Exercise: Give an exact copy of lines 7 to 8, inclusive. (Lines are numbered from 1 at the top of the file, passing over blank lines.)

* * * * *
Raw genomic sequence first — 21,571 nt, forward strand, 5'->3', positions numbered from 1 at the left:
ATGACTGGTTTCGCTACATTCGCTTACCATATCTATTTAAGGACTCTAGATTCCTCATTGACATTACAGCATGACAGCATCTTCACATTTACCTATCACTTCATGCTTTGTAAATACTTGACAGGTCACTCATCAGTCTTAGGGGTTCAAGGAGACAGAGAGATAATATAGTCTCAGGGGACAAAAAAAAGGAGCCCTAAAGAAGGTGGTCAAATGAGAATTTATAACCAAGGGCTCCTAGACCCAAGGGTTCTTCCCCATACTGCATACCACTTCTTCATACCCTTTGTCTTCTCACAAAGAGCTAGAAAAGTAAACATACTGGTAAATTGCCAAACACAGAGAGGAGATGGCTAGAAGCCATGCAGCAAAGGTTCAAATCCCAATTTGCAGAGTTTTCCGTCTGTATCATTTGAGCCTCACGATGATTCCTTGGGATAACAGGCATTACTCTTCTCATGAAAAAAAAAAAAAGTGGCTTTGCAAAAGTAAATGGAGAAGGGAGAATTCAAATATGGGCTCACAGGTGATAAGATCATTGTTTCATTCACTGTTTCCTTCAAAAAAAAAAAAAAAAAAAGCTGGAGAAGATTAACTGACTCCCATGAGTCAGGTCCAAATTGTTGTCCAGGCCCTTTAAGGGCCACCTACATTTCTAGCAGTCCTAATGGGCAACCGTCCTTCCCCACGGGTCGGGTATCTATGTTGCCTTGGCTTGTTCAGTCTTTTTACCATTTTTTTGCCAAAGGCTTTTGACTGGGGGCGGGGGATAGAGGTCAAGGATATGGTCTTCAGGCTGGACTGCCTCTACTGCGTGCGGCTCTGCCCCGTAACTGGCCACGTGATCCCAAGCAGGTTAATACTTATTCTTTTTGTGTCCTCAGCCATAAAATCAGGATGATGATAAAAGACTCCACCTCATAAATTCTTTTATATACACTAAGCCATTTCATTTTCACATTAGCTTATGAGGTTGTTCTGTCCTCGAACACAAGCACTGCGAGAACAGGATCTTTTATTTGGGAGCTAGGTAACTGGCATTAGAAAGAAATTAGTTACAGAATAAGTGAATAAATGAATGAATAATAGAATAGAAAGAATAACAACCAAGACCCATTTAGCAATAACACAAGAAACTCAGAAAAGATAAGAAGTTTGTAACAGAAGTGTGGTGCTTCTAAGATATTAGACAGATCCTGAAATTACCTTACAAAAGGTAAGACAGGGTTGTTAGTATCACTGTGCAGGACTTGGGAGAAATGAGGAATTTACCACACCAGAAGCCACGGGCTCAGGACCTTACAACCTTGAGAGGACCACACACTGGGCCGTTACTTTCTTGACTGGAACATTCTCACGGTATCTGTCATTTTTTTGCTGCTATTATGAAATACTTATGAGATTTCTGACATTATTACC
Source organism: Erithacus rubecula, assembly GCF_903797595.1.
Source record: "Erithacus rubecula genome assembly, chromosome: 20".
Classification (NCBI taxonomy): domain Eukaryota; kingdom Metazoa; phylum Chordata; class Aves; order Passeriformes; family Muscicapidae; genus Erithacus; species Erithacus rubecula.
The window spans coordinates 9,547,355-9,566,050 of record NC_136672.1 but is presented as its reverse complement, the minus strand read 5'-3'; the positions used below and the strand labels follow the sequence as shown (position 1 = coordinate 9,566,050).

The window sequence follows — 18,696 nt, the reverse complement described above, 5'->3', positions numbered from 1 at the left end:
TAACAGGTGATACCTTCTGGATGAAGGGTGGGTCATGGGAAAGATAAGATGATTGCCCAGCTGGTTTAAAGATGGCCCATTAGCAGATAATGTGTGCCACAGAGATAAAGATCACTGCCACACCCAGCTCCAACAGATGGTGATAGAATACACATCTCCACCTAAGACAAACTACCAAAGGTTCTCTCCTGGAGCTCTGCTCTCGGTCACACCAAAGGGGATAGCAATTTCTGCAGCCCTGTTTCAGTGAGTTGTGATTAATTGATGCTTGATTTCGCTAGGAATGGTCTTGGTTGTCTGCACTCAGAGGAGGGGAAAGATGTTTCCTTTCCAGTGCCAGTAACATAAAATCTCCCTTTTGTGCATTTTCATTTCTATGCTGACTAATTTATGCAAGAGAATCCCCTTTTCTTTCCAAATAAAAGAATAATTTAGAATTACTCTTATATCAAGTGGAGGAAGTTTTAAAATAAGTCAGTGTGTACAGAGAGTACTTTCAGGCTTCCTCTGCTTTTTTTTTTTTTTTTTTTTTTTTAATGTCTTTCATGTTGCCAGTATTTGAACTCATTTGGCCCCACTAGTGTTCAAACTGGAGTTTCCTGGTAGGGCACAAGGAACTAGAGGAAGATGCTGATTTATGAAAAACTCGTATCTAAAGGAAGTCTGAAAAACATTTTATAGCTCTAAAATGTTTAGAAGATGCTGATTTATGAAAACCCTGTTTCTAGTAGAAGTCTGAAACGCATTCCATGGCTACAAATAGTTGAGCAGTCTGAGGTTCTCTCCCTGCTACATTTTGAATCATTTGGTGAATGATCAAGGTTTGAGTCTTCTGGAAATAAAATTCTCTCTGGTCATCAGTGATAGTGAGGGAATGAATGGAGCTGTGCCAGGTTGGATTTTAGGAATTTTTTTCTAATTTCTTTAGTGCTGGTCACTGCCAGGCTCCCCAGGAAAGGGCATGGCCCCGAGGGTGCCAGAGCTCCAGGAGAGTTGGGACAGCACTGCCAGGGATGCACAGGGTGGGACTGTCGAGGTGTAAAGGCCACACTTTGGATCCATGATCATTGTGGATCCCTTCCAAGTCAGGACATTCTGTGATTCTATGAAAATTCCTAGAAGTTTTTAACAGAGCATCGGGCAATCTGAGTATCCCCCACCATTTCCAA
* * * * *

The window sequence follows — 18,696 nt, the reverse complement described above, 5'->3', positions numbered from 1 at the left end:
TAACAGGTGATACCTTCTGGATGAAGGGTGGGTCATGGGAAAGATAAGATGATTGCCCAGCTGGTTTAAAGATGGCCCATTAGCAGATAATGTGTGCCACAGAGATAAAGATCACTGCCACACCCAGCTCCAACAGATGGTGATAGAATACACATCTCCACCTAAGACAAACTACCAAAGGTTCTCTCCTGGAGCTCTGCTCTCGGTCACACCAAAGGGGATAGCAATTTCTGCAGCCCTGTTTCAGTGAGTTGTGATTAATTGATGCTTGATTTCGCTAGGAATGGTCTTGGTTGTCTGCACTCAGAGGAGGGGAAAGATGTTTCCTTTCCAGTGCCAGTAACATAAAATCTCCCTTTTGTGCATTTTCATTTCTATGCTGACTAATTTATGCAAGAGAATCCCCTTTTCTTTCCAAATAAAAGAATAATTTAGAATTACTCTTATATCAAGTGGAGGAAGTTTTAAAATAAGTCAGTGTGTACAGAGAGTACTTTCAGGCTTCCTCTGCTTTTTTTTTTTTTTTTTTTTTTTTAATGTCTTTCATGTTGCCAGTATTTGAACTCATTTGGCCCCACTAGTGTTCAAACTGGAGTTTCCTGGTAGGGCACAAGGAACTAGAGGAAGATGCTGATTTATGAAAAACTCGTATCTAAAGGAAGTCTGAAAAACATTTTATAGCTCTAAAATGTTTAGAAGATGCTGATTTATGAAAACCCTGTTTCTAGTAGAAGTCTGAAACGCATTCCATGGCTACAAATAGTTGAGCAGTCTGAGGTTCTCTCCCTGCTACATTTTGAATCATTTGGTGAATGATCAAGGTTTGAGTCTTCTGGAAATAAAATTCTCTCTGGTCATCAGTGATAGTGAGGGAATGAATGGAGCTGTGCCAGGTTGGATTTTAGGAATTTTTTTCTAATTTCTTTAGTGCTGGTCACTGCCAGGCTCCCCAGGAAAGGGCATGGCCCCGAGGGTGCCAGAGCTCCAGGAGAGTTGGGACAGCACTGCCAGGGATGCACAGGGTGGGACTGTCGAGGTGTAAAGGCCACACTTTGGATCCATGATCATTGTGGATCCCTTCCAAGTCAGGACATTCTGTGATTCTATGAAAATTCCTAGAAGTTTTTAACAGAGCATCGGGCAATCTGAGTATCCCCCACCATTTCCAA